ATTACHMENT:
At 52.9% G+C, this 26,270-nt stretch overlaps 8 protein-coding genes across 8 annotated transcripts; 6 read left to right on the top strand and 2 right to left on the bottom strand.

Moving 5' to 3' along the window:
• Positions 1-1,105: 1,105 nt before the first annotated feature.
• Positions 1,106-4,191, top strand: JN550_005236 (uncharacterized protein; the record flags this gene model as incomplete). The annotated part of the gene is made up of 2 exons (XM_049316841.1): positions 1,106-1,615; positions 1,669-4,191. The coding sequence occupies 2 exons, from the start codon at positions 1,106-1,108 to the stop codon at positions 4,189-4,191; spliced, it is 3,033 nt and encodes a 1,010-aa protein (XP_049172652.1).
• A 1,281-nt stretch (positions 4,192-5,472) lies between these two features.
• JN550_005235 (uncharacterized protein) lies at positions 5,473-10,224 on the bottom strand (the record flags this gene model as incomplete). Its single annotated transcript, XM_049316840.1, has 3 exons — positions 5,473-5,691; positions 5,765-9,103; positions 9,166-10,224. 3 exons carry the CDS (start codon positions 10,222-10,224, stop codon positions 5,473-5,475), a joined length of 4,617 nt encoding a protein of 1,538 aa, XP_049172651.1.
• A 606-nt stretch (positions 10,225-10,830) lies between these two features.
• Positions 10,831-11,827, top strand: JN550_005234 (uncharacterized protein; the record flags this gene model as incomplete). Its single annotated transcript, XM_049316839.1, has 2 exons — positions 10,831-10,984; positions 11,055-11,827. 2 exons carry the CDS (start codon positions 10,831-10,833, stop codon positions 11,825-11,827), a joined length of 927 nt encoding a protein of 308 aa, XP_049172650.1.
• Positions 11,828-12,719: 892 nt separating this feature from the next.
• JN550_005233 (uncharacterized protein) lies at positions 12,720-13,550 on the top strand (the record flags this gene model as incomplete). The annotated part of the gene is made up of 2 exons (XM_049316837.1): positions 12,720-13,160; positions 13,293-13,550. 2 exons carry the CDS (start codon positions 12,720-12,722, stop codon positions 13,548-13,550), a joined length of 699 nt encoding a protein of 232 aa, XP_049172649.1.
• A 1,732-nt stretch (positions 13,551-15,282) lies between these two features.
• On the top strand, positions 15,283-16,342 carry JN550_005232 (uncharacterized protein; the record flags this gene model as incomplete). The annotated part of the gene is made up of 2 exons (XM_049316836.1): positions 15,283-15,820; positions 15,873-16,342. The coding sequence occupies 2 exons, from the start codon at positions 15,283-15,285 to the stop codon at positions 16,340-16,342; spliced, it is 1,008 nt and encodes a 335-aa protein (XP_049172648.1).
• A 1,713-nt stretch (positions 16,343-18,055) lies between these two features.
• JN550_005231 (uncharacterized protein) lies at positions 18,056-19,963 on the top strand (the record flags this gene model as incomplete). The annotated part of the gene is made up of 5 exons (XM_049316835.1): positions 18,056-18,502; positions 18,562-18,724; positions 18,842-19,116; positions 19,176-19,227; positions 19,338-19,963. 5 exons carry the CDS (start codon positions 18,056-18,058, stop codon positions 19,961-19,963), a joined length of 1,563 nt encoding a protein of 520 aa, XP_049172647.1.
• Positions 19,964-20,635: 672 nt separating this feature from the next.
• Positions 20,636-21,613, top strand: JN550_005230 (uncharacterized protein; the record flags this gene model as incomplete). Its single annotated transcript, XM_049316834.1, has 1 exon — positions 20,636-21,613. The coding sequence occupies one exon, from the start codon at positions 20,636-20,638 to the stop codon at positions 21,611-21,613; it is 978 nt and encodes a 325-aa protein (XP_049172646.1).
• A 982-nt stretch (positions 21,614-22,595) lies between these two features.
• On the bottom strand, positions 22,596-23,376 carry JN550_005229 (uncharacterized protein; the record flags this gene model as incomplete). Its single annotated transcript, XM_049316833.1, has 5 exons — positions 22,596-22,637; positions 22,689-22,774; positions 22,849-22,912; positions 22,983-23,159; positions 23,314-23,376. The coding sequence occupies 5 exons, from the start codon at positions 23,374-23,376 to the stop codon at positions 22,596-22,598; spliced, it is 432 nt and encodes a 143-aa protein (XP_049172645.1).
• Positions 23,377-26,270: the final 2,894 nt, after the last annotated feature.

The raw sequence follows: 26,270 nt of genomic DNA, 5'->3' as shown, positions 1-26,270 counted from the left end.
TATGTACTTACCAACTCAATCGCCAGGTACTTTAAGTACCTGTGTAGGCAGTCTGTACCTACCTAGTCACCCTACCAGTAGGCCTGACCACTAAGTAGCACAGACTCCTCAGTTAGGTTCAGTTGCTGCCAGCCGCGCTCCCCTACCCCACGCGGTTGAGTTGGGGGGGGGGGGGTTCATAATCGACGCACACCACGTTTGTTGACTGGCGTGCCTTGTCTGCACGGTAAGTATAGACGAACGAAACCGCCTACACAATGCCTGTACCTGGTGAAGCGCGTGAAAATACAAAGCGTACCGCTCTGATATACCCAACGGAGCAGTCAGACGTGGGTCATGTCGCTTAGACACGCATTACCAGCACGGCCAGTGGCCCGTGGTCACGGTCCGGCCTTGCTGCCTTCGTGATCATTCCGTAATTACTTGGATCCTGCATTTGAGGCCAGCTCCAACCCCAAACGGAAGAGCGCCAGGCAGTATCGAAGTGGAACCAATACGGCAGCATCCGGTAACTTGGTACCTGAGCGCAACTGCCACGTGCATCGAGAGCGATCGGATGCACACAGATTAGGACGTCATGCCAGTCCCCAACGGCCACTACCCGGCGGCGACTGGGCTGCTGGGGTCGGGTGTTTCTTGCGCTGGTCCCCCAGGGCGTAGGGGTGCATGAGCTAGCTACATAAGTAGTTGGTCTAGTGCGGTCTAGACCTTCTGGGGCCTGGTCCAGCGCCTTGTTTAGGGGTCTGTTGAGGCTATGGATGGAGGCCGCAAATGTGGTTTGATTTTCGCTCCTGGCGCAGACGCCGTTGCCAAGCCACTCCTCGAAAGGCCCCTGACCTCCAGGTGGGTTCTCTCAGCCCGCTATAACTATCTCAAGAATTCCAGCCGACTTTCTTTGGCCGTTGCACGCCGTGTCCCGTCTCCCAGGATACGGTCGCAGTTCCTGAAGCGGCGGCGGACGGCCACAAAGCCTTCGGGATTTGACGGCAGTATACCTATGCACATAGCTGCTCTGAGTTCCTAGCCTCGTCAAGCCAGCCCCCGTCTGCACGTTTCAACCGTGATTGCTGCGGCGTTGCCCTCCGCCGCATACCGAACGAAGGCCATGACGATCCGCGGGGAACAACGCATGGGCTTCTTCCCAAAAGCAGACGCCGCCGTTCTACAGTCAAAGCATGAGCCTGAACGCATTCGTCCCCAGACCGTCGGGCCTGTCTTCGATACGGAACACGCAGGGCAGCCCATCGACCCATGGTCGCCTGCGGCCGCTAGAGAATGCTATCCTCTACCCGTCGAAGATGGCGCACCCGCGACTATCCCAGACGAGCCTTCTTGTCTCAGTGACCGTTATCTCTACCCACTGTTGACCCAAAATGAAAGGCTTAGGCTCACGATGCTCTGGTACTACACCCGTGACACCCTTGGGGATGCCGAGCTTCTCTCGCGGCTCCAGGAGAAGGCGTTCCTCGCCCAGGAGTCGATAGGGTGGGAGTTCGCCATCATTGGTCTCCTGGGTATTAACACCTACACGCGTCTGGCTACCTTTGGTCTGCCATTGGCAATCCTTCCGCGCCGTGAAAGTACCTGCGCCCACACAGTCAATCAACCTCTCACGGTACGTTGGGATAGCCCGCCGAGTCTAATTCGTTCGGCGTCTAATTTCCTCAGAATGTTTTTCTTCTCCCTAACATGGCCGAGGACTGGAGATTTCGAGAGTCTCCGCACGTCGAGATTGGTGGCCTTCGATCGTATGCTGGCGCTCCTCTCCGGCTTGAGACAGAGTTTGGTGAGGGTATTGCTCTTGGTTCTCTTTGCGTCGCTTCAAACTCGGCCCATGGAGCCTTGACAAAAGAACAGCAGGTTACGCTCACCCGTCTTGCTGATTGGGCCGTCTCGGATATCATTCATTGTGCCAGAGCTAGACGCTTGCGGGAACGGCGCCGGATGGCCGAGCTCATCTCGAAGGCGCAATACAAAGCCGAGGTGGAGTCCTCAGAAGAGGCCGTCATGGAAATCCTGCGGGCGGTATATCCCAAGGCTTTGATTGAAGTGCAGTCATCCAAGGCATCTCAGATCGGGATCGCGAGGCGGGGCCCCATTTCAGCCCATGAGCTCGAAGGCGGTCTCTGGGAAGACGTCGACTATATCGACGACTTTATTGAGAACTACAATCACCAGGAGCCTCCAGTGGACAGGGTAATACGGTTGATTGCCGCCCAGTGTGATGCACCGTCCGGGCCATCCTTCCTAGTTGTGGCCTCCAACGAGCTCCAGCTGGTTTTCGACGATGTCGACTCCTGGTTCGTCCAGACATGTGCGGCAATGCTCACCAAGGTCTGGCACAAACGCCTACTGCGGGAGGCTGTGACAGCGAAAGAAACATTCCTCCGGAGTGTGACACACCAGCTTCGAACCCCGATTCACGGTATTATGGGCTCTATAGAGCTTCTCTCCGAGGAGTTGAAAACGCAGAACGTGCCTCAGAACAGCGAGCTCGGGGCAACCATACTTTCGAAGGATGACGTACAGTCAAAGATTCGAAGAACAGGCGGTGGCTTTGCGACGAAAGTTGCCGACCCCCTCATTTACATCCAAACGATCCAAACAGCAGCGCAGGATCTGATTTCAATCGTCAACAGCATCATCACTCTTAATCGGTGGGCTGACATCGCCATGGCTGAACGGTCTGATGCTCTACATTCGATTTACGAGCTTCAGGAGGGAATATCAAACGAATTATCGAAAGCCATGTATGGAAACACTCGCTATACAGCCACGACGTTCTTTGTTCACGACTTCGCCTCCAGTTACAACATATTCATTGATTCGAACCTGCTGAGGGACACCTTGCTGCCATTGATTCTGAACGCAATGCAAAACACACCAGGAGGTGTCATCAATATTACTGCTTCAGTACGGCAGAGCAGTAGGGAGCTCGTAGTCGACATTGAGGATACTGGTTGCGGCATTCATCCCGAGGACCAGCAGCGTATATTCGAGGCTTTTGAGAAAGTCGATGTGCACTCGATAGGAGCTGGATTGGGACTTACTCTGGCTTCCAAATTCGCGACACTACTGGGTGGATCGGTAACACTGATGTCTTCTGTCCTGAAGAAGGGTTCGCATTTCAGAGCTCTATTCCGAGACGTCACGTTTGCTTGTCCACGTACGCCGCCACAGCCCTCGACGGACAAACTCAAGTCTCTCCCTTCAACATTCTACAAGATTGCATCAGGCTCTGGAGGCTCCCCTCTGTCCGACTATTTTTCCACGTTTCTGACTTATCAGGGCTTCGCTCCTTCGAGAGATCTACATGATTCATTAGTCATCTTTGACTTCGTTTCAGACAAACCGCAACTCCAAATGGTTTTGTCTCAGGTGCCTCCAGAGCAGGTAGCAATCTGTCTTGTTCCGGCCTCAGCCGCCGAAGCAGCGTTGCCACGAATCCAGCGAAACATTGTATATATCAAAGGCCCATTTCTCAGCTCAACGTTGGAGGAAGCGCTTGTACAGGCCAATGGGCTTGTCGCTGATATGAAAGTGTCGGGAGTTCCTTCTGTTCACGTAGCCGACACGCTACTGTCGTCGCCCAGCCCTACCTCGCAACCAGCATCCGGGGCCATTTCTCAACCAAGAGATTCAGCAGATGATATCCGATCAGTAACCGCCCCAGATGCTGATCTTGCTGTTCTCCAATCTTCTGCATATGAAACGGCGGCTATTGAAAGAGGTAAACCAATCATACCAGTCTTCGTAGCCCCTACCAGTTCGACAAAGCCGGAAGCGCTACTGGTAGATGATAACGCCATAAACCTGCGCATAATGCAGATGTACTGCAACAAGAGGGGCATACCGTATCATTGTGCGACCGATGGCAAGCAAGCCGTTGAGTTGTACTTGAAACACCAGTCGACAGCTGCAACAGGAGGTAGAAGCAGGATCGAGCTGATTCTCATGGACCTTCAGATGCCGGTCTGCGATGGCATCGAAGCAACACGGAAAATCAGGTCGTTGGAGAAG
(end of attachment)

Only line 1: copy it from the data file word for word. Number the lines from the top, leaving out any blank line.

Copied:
At 52.9% G+C, this 26,270-nt stretch overlaps 8 protein-coding genes across 8 annotated transcripts; 6 read left to right on the top strand and 2 right to left on the bottom strand.